Nina Mingya Powles (Writing for the Page, 2015)
The MA gave me a writing community for the first time in my life. I began to feel part of a lineage of Aotearoa writers.
Nina writes: 'My MA year was an incredibly enriching year of reading as much as it was a year of writing. At first I had been apprehensive about the "reading journal" component of the course, but soon I understood the importance of reading broadly and reading critically. At that time, my knowledge of Aotearoa New Zealand poetry was elementary at best; that year I devoured the collection of poetry books and magazines in the IIML's small but ever-growing library. The reading journal, and our reading journal workshops, became places where I challenged myself, learned to take risks, and stepped outside my comfort zone.
'Many students find group feedback the most nerve-wracking part of being in a writing workshop, but at the IIML, you and your classmates and your convenor form a safe space to share valuable feedback and critique. It wasn't always easy, but I learnt how to distance myself from my work, and how to decide which readers' feedback you value and which readers you don't. This is a crucial skill to develop as a writer, because you can't always write for everyone.
'I've since learned it's rare for there to be writers working on multiple different genres together in a workshop. My group was made up of not just poets but memoirists, nature writers and essayists. As a poet, it's wonderful (and maybe even essential) to have your drafts read by a non-poet! This jumble of genres also encouraged me to experiment with more prose in my own writing.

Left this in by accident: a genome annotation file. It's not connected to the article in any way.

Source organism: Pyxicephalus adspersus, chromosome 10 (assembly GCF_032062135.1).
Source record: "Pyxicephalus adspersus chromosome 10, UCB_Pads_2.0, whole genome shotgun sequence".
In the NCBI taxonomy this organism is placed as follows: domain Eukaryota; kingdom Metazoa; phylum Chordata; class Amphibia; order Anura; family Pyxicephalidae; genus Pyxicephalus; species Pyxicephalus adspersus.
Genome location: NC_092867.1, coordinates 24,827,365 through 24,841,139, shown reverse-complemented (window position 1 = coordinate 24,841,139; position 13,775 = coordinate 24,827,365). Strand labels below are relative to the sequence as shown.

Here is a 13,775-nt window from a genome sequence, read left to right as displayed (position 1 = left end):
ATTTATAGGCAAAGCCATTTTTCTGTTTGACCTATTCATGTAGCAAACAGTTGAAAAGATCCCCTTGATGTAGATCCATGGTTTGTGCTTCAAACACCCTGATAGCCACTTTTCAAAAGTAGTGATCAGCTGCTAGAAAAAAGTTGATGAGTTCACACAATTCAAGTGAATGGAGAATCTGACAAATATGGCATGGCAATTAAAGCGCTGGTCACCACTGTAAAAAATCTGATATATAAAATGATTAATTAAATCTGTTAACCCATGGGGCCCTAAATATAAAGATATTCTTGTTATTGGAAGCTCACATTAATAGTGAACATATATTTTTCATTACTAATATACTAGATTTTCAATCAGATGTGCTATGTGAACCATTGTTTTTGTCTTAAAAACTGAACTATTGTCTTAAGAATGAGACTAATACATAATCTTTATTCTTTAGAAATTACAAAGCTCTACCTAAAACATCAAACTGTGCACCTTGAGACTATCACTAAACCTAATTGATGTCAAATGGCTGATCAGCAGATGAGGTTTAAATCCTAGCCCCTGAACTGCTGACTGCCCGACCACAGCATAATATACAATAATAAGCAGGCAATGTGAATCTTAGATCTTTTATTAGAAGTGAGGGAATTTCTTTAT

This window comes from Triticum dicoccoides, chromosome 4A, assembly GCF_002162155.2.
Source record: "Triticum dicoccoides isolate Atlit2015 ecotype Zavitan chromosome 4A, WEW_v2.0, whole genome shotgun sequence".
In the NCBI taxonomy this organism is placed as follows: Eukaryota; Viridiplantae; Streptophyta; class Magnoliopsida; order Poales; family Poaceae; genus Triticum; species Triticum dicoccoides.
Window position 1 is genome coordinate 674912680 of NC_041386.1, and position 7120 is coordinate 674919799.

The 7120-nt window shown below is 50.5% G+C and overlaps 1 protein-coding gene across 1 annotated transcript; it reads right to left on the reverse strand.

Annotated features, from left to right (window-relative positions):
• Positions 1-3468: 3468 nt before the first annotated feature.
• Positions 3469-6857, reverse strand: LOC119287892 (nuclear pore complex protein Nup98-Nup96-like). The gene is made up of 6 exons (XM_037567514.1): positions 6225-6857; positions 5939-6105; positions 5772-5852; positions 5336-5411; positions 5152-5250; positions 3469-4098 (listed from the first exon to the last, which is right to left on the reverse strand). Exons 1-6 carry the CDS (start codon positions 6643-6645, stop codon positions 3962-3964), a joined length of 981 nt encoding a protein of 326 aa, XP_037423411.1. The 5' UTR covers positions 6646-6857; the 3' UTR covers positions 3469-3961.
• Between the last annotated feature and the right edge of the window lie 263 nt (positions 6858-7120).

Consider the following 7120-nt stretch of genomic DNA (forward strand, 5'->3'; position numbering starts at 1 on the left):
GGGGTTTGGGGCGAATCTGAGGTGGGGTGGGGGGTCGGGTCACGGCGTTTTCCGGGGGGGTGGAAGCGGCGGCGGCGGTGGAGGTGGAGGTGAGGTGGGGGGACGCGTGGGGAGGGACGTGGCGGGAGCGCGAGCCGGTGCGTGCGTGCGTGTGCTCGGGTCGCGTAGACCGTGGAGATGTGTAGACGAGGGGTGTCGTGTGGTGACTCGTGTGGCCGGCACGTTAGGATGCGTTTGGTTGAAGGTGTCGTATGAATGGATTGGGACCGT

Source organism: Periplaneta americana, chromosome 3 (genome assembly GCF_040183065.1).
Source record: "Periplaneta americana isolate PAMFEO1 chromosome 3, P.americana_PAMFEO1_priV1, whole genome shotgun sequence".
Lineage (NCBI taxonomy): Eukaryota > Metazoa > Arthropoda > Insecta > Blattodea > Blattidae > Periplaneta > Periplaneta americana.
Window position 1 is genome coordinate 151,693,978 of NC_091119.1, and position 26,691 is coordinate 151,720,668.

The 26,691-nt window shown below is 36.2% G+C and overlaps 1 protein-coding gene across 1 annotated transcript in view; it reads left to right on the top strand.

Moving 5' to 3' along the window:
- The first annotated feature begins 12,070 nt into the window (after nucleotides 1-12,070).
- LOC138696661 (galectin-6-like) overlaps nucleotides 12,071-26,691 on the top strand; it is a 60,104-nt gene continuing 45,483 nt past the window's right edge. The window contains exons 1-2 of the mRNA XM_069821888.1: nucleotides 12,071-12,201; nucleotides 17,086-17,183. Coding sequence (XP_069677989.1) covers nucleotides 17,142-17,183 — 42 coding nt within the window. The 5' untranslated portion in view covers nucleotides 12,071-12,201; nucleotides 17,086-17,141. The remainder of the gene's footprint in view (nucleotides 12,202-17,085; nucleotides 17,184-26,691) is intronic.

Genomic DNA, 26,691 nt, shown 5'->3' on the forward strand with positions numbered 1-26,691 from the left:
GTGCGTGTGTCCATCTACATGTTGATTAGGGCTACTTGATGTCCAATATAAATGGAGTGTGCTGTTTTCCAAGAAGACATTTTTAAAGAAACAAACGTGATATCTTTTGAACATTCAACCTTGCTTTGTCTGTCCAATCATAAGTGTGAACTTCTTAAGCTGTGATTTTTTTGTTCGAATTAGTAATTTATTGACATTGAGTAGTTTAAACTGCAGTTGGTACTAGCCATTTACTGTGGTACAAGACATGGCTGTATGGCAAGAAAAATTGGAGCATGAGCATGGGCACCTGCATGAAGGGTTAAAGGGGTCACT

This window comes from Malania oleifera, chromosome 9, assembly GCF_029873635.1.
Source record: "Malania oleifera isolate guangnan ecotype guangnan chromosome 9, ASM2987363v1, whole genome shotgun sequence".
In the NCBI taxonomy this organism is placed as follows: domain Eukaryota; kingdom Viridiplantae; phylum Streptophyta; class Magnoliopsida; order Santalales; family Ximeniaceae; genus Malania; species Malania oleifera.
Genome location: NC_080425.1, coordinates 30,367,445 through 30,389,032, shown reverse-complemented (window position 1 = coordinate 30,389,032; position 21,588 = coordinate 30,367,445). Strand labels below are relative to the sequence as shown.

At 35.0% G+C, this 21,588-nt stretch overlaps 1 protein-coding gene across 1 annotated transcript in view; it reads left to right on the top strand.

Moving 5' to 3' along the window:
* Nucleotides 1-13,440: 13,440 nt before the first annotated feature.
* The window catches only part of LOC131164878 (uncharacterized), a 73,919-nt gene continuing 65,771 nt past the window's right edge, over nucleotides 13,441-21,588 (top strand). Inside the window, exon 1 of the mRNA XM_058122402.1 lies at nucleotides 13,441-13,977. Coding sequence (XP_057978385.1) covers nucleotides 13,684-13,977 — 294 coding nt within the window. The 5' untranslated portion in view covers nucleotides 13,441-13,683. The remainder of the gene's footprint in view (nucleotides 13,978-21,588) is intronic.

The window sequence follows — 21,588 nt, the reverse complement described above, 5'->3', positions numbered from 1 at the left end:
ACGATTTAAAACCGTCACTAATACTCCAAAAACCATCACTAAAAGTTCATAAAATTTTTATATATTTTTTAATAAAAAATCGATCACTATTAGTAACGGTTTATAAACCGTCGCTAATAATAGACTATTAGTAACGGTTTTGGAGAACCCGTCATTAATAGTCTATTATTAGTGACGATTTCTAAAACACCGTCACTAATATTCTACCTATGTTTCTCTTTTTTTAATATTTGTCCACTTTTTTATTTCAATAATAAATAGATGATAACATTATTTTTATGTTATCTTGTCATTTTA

'I was able to enrol in the MA with the help of a fees scholarship from Victoria University. I also worked part-time two days a week during the course, but because I found the reading journal and weekly critique workload so intensive, I eventually cut that down to one day. But everyone is different. Some of my classmates worked at least half the week, and also were able to balance childcare alongside their studies.
'Above all, the MA gave me a writing community for the first time in my life. My classmates introduced me to poets and essayists whose work has gone on to influence me hugely. We also supported and guided each other through the anxiety of workshop feedback, and we held each other accountable in the lead-up to the end-of-year submission date. During that year I began to feel, for the first time, part of a lineage of Aotearoa writers.'
Bio: Nina Mingya Powles is a poet and zinemaker from Wellington. She is the author of several poetry chapbooks including Luminescent (2017) and a food memoir, Tiny Moons (2020). Her latest poetry collection Magnolia, 木蘭will be published by Seraph Press this year. In 2019 she founded the small poetry press Bitter Melon. She lives in London, and is working on a book of essays about bodies of water, swimming, memory, and being mixed-race.